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Preterm birth continues to be a leading cause of neonatal morbidity and mortality, with little progress made in reducing its frequency. Despite research efforts, scientists have little understanding of the causes of premature labor and rupture of membranes. However, in 2003, there appeared to be a breakthrough in prevention. An article in The New England Journal of Medicine described a randomized clinical trial showing a one-third reduction in preterm birth for women with a prior preterm delivery with weekly injections of a drug called 17-hydroxy-progesterone caproate, or 17P. This drug has been around for decades, with small studies showing mixed results for its efficacy. However, the 2003 study was sponsored by the NIH and performed with scientific rigor, and appeared to establish this medication as a huge step forward in treatment for the problem. And safety data showed no adverse side effects of this drug on the mother or the baby.

Upon publication of this article, clinicians quickly rallied behind this treatment for this vexing pregnancy condition. The only issue was that it was made by any drug company and was not on the market. So, clinicians went to pharmacies that could make drugs not currently available to begin making 17P. The American College of Obstetricians and Gynecologists recommended using 17P for patients with a prior preterm birth, and the March of Dimes advocated publicly for such patients to receive it. Patients with a previous preterm birth readily accepted this medication, not wanting to repeat the difficulties they had experienced, so the drug became increasingly used in this situation. Of note, trials using 17P for other risk factors (twins, triplets, short cervical length) did not find it to be effective for preventing preterm birth in any other situation.

After many years, a drug company applied for FDA approval to market 17P. Not often granting authorization based on a single trial, the FDA eventually gave consent for its marketing on the condition that the drug company perform another trial in women with a prior preterm birth to verify its effectiveness. There was trouble recruiting patients in the United States to participate in the trial, as very few women who had experienced this complication and could get access to 17P outside the trial were willing to risk being randomized to the placebo group. So, most women recruited for the study were recruited internationally. Published in 2020, the trial was four times larger than the original trial published in 2003. The results were very disappointing—there was no benefit with regard to the frequency of preterm birth, neonatal complications, or fetal/neonatal death.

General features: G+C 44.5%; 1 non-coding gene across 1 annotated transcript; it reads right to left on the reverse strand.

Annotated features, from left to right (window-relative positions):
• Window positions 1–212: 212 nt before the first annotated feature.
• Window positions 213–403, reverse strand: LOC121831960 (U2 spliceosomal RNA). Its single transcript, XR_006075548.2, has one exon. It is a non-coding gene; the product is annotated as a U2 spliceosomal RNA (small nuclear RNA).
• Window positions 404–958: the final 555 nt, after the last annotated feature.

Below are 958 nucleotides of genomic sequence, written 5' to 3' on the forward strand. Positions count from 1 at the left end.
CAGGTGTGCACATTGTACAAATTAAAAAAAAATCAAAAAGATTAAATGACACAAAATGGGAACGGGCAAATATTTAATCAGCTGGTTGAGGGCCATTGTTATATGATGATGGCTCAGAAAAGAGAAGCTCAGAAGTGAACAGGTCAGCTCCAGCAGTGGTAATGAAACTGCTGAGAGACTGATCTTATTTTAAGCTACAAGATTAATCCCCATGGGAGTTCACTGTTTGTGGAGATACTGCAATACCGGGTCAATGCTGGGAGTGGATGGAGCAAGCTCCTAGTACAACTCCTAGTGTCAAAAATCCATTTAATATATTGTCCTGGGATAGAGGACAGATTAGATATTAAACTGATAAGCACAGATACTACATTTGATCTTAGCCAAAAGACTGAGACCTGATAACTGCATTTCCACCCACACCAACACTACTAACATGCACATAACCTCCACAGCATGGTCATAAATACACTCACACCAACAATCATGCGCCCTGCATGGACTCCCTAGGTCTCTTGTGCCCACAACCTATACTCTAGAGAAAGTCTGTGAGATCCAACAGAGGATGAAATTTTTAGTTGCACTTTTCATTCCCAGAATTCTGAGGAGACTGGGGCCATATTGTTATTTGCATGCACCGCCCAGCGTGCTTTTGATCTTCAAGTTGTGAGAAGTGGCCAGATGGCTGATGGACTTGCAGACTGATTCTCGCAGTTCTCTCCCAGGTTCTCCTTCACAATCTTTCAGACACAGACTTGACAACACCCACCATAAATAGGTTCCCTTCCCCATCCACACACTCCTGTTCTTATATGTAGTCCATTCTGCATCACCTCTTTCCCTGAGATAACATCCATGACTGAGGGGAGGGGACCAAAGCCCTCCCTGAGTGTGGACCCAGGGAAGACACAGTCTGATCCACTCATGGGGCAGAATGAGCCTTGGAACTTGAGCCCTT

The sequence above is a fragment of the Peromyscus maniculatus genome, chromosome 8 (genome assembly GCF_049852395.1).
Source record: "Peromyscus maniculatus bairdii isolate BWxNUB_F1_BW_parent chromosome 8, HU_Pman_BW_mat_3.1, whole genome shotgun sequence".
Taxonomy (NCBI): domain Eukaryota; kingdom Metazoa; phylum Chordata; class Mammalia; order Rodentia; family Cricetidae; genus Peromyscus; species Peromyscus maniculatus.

Earlier this year, after considerable debate and consultation, the FDA withdrew approval for 17P, saying that it was ineffective, and the drug company stopped making it. The American College of Obstetricians now advises against prescribing it. It is unclear how the two very well-conducted trials came to such different conclusions, but it turns out that this is not uncommon at all in medicine. When studied in multiple trials, hardly any treatment shows universal agreement—researchers now routinely use a statistical technique called meta-analysis to combine data from various trials to see where the preponderance of the evidence lies.

We are back to where we started with preterm birth—no effective preventive treatments. It is most disappointing for the patients who have watched a child struggle in the neonatal ICU. But research continues, and hopefully, another treatment will come along with the promise of reducing the morbidity and mortality of preterm birth. With all of the advances being made in medicine, there is reason to be optimistic.

One in every 40 babies is born with a major birth defect, much more common than most people realize. Most are related to malformations of the heart, brain, spine, or kidneys, but almost any body part can be affected. Some of these occur in combination as part of a syndrome, but most are isolated findings. These days, 80% or more of these defects can be identified by ultrasound in the middle of the pregnancy. Parents can benefit from this early detection by being referred to specialists who explain the nature of the condition, how it might affect the child, what further diagnostic testing may help to provide a prognosis, and how follow-up evaluations should occur. The couple may also be referred to a pediatric specialist who is more familiar with the condition and its long-term implications.